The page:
Projet de recherche doctoral numero :7468


Date depot: 3 septembre 2020
Titre: Machine learning in automated analysis of human aorta using innovative 4D flow MRI
Directrice de thèse: Nadjia KACHENOURA (LIB)
Encadrant : Thomas DIETENBECK (LIB)
Domaine scientifique: Sciences pour l'ingénieur
Thématique CNRS : Intelligence artificielle

Resumé: Study context. The aorta is the main artery of the human body and plays a key role in the cardiovascular system as it conveys oxygenated blood to our organs while ensuring constant and continuous blood flow and regulated arterial pressures despite the pulsatile and recurrent nature of the heart ejection. This cushioning function of the aorta can however be impaired by various diseases which stiffen the aorta thus reducing its elastic efficiency. This aortic stiffening is often characterized by structural and mechanical changes of the aortic wall interplaying with circulating blood flow disorganization and is known to play a significant role in cardiovascular disease development and progression towards fatal events (aortic wall rupture).Details of the proposal. A Imaging context and lack in state of the art. Magnetic Resonance Imaging (MRI) is a non-invasive and non-irradiating imaging modality able to provide both aortic anatomy (angiography data) and blood flow dynamics (4D flow data) through volumetric acquisitions. Anatomic angiography data are acquired on a single phase of the cardiac cycle but have a high spatial resolution and contrast. They are usually used in clinical routine to extract morphological indices (diameters on selected slices) and to visualize geometrical malformation (stenosis, dilation, abnormal valves). 4D flow datasets consist in the acquisition of circulating blood flow X, Y and Z velocity components in all aortic voxels during the entire cardiac cycle, but with a lower resolution and overall contrast. In the clinical routine, these data can be visualized but the lack of segmentation tools hinders the extraction of quantitative measures, although they will be of major usefulness for the patient. In our laboratory (Laboratory of Biomedical Imaging, Cardiovascular Imaging team), we have recently developed a semi-automated technique (MIMOSA software) which is able to reliably detect 3D aortic borders on angiographic images (1). This technique has been applied on the data of 400 patients including: controls with a wide age range (20 to 80 years), patients with aortic dilation, and female patients with abnormally small aorta because of their Turner syndrome (clinical data are made available through our tight collaboration with Pitié-Salpêtrière Hospital). To summarize: 1) there is an urgent need for automated segmentation of the above mentioned MRI images to accurately quantify aortic morphology, function and well as hemodynamics (2,3)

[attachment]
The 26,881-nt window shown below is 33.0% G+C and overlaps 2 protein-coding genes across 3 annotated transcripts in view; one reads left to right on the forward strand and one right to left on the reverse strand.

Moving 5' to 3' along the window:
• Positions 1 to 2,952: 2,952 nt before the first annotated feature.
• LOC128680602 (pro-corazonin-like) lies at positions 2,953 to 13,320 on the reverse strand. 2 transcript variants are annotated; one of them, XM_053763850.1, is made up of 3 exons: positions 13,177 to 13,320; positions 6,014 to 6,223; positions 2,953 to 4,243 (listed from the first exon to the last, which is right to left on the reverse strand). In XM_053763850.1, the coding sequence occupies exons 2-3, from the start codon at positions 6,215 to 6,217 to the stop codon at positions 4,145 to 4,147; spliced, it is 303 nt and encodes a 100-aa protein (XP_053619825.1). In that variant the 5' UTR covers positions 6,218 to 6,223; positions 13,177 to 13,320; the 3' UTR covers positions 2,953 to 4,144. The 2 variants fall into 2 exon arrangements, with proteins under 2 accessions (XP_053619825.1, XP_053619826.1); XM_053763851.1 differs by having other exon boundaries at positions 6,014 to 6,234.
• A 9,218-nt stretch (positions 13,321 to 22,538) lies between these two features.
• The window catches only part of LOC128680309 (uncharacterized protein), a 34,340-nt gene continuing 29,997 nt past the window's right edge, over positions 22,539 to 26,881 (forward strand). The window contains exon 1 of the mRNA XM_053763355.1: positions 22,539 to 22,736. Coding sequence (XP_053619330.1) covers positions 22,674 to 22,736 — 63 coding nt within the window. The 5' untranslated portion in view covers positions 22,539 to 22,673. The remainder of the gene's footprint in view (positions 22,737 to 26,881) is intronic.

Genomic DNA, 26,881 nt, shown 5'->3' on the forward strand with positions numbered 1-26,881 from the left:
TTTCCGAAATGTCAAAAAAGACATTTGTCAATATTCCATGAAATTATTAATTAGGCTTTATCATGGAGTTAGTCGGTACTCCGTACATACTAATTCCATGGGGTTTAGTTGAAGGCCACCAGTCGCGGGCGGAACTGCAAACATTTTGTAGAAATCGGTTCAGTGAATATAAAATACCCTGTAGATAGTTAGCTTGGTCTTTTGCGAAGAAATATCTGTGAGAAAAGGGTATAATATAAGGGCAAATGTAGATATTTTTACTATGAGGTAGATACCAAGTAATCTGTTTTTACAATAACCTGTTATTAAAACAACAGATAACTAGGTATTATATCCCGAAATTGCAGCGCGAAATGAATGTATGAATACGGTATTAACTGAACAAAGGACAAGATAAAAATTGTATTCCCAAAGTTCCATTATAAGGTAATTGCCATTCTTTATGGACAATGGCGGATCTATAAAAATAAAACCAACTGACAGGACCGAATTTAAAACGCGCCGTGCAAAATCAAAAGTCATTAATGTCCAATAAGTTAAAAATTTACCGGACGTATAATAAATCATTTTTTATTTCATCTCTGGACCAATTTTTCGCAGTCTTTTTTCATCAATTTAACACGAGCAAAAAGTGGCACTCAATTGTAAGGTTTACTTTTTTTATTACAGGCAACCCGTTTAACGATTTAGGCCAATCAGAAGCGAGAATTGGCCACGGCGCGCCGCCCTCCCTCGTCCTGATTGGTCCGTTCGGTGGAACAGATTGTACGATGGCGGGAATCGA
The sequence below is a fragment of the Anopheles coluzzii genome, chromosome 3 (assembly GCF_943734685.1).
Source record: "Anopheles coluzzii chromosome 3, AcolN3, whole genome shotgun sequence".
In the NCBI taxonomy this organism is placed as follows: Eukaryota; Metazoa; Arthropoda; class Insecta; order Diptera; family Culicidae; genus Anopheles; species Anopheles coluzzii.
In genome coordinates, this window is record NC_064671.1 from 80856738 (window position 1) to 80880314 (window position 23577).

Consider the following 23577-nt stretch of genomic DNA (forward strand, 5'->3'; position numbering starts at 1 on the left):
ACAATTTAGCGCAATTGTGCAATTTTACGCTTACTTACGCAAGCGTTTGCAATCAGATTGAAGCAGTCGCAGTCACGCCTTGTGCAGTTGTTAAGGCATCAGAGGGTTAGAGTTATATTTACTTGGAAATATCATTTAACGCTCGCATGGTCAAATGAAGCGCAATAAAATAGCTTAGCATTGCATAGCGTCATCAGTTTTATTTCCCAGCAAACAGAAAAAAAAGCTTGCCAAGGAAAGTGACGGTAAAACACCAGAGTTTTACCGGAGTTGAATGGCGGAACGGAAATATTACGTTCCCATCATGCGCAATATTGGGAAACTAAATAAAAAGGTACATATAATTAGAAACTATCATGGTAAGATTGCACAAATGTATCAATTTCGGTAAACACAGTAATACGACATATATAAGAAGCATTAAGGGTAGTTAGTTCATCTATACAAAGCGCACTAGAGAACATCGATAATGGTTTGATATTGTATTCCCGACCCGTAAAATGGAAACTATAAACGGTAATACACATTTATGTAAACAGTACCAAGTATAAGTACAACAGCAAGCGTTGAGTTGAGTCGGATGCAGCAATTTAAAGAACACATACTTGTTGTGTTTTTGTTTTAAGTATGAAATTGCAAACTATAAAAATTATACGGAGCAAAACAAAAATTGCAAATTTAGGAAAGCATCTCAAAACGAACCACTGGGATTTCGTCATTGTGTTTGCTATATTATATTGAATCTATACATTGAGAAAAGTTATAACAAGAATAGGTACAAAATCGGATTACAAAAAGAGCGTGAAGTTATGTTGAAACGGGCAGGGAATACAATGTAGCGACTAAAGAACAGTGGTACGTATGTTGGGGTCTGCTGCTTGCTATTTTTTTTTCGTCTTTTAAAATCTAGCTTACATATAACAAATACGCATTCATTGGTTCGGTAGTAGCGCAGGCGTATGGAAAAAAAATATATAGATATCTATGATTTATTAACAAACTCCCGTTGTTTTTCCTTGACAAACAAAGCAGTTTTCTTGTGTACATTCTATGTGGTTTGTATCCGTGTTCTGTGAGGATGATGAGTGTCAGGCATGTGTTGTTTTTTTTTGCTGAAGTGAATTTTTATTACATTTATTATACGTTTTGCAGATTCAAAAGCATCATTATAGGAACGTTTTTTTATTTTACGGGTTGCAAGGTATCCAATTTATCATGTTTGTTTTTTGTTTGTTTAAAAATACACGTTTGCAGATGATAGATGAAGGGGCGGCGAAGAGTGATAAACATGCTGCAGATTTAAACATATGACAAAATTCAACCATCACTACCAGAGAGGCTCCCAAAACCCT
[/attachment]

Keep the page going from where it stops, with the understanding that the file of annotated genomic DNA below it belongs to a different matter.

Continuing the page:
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Doctorant.e: Guo Jia